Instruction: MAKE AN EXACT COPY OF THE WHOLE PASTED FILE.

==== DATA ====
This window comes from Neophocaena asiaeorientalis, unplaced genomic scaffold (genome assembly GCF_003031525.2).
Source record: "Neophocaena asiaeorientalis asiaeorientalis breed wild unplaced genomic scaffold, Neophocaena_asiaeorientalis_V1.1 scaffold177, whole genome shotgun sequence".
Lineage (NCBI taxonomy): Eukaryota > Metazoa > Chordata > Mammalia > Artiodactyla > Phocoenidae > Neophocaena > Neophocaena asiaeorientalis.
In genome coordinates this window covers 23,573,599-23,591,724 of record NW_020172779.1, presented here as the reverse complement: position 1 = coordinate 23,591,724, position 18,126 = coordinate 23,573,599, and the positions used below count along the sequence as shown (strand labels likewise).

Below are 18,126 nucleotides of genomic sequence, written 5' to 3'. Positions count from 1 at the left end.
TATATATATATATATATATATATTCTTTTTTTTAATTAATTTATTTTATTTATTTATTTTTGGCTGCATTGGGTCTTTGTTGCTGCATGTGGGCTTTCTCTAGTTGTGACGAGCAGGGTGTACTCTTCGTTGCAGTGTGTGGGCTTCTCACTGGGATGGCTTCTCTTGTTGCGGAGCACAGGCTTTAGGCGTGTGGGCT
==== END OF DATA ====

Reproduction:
This window comes from Neophocaena asiaeorientalis, unplaced genomic scaffold (genome assembly GCF_003031525.2).
Source record: "Neophocaena asiaeorientalis asiaeorientalis breed wild unplaced genomic scaffold, Neophocaena_asiaeorientalis_V1.1 scaffold177, whole genome shotgun sequence".
Lineage (NCBI taxonomy): Eukaryota > Metazoa > Chordata > Mammalia > Artiodactyla > Phocoenidae > Neophocaena > Neophocaena asiaeorientalis.
In genome coordinates this window covers 23,573,599-23,591,724 of record NW_020172779.1, presented here as the reverse complement: position 1 = coordinate 23,591,724, position 18,126 = coordinate 23,573,599, and the positions used below count along the sequence as shown (strand labels likewise).

Below are 18,126 nucleotides of genomic sequence, written 5' to 3'. Positions count from 1 at the left end.
TATATATATATATATATATATATTCTTTTTTTTAATTAATTTATTTTATTTATTTATTTTTGGCTGCATTGGGTCTTTGTTGCTGCATGTGGGCTTTCTCTAGTTGTGACGAGCAGGGTGTACTCTTCGTTGCAGTGTGTGGGCTTCTCACTGGGATGGCTTCTCTTGTTGCGGAGCACAGGCTTTAGGCGTGTGGGCT